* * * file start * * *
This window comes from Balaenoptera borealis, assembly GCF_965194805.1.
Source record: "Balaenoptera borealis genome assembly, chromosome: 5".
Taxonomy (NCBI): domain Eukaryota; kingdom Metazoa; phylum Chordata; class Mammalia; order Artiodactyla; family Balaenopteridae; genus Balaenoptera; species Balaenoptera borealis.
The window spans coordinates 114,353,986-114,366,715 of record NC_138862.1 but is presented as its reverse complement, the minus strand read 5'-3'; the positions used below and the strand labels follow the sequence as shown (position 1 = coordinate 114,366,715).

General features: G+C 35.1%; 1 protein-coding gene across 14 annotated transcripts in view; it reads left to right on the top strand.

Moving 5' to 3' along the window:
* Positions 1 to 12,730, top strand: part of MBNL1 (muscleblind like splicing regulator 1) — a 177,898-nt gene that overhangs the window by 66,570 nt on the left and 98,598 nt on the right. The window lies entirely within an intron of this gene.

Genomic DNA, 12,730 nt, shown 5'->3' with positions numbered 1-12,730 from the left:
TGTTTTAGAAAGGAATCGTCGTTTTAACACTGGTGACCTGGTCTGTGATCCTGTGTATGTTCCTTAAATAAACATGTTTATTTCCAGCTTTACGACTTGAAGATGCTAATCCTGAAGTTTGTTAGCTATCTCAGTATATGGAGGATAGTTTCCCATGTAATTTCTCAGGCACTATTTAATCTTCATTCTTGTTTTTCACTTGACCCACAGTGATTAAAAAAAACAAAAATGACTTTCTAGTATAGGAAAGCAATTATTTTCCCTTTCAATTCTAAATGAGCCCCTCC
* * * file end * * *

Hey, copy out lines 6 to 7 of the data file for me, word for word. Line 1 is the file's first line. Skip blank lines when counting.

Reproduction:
Moving 5' to 3' along the window:
* Positions 1 to 12,730, top strand: part of MBNL1 (muscleblind like splicing regulator 1) — a 177,898-nt gene that overhangs the window by 66,570 nt on the left and 98,598 nt on the right. The window lies entirely within an intron of this gene.